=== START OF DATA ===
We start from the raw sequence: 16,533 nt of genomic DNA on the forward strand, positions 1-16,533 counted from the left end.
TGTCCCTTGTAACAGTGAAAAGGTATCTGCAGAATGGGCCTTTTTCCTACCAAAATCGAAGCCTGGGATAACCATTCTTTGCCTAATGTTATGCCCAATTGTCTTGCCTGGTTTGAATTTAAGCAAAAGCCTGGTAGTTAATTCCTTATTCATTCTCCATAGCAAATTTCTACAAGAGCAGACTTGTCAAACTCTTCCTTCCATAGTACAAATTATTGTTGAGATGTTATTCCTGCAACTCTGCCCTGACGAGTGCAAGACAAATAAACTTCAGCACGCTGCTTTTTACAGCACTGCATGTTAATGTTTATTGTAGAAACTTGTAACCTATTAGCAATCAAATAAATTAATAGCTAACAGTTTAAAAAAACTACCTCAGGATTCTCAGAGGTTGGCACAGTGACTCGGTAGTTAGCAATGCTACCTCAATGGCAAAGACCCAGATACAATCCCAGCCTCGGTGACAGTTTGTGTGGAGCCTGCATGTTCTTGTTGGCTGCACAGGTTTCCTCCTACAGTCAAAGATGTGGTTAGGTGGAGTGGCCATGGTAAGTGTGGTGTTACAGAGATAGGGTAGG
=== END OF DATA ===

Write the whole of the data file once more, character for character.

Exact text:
We start from the raw sequence: 16,533 nt of genomic DNA on the forward strand, positions 1-16,533 counted from the left end.
TGTCCCTTGTAACAGTGAAAAGGTATCTGCAGAATGGGCCTTTTTCCTACCAAAATCGAAGCCTGGGATAACCATTCTTTGCCTAATGTTATGCCCAATTGTCTTGCCTGGTTTGAATTTAAGCAAAAGCCTGGTAGTTAATTCCTTATTCATTCTCCATAGCAAATTTCTACAAGAGCAGACTTGTCAAACTCTTCCTTCCATAGTACAAATTATTGTTGAGATGTTATTCCTGCAACTCTGCCCTGACGAGTGCAAGACAAATAAACTTCAGCACGCTGCTTTTTACAGCACTGCATGTTAATGTTTATTGTAGAAACTTGTAACCTATTAGCAATCAAATAAATTAATAGCTAACAGTTTAAAAAAACTACCTCAGGATTCTCAGAGGTTGGCACAGTGACTCGGTAGTTAGCAATGCTACCTCAATGGCAAAGACCCAGATACAATCCCAGCCTCGGTGACAGTTTGTGTGGAGCCTGCATGTTCTTGTTGGCTGCACAGGTTTCCTCCTACAGTCAAAGATGTGGTTAGGTGGAGTGGCCATGGTAAGTGTGGTGTTACAGAGATAGGGTAGG